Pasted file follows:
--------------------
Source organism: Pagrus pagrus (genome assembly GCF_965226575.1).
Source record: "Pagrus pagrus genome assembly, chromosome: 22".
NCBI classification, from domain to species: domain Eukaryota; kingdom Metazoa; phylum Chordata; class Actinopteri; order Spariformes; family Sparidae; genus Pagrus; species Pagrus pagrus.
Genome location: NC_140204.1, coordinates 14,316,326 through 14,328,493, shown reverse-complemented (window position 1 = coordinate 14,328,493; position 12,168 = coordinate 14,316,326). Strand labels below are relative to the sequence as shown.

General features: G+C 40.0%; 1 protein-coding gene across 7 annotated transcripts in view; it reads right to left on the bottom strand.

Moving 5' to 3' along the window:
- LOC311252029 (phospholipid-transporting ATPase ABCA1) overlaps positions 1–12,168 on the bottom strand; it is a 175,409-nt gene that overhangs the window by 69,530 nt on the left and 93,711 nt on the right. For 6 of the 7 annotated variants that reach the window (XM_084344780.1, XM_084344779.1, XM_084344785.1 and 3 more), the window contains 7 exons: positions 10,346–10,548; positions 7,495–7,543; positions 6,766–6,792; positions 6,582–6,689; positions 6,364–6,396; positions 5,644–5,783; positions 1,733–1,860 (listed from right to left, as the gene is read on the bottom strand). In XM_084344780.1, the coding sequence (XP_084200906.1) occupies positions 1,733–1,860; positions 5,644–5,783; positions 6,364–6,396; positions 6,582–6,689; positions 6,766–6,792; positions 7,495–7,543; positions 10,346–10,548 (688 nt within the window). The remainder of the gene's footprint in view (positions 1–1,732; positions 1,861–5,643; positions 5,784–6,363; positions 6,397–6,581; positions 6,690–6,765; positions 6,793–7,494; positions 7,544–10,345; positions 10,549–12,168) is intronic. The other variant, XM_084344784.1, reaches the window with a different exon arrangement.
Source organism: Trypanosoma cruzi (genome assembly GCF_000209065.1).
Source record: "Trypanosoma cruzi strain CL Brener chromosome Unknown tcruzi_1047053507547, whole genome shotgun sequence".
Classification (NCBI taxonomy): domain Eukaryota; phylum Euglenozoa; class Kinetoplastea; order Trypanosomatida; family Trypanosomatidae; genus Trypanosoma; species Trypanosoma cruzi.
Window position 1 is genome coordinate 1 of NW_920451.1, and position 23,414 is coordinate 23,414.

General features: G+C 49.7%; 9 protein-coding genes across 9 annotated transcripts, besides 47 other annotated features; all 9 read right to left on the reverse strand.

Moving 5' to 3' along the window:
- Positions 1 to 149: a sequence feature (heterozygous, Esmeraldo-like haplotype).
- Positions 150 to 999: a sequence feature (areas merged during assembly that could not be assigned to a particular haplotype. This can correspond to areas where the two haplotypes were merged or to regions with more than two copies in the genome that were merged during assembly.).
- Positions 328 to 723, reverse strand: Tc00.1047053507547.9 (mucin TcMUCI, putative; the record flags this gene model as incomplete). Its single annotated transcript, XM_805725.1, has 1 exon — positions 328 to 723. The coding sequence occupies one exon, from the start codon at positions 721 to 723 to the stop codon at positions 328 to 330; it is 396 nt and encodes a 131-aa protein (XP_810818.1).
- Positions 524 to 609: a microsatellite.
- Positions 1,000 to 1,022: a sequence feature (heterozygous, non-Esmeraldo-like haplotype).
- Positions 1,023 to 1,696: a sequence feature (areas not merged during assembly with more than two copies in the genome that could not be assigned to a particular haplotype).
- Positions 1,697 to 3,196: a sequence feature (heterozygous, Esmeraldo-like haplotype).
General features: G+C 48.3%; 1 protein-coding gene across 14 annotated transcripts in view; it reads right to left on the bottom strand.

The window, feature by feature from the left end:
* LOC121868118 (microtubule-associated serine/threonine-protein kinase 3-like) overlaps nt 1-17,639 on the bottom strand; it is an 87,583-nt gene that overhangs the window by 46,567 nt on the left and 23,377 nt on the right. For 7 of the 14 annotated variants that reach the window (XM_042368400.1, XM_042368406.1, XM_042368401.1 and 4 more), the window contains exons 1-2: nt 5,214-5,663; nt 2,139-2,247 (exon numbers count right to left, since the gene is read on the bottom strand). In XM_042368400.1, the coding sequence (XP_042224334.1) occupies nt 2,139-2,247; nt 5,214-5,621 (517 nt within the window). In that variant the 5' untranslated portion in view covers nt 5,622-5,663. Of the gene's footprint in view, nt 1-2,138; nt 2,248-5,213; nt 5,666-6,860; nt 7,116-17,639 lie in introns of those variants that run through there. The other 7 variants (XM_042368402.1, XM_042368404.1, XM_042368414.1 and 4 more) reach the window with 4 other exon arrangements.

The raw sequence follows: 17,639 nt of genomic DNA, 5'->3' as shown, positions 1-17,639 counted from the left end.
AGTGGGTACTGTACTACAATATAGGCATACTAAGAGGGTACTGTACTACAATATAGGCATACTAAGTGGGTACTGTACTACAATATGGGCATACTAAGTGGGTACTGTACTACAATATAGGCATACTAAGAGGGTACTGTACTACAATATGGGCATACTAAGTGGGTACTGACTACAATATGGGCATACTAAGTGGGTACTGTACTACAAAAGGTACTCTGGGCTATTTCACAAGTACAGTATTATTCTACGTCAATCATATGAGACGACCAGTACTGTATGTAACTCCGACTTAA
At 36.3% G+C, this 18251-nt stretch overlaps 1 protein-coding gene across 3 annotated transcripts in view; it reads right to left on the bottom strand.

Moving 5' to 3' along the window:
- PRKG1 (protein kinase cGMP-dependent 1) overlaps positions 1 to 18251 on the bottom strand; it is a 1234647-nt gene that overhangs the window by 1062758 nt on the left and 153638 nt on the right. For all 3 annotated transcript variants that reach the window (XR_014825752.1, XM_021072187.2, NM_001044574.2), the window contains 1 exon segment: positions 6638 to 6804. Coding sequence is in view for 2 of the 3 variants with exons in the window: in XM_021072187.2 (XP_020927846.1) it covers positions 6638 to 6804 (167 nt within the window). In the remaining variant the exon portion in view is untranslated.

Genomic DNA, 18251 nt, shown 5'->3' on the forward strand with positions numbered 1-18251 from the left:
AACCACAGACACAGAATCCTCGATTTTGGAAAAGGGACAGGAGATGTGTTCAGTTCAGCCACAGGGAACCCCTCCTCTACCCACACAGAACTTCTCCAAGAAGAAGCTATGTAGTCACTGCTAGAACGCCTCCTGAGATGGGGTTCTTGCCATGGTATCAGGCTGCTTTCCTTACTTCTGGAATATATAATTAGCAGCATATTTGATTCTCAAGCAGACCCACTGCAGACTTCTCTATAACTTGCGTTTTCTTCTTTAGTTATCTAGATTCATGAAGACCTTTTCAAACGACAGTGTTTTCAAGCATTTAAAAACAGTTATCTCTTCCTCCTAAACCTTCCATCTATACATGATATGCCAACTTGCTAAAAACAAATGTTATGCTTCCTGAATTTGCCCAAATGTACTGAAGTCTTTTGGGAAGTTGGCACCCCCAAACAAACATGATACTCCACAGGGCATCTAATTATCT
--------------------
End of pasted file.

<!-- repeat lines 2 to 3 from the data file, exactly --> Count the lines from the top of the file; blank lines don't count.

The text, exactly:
Source record: "Pagrus pagrus genome assembly, chromosome: 22".
NCBI classification, from domain to species: domain Eukaryota; kingdom Metazoa; phylum Chordata; class Actinopteri; order Spariformes; family Sparidae; genus Pagrus; species Pagrus pagrus.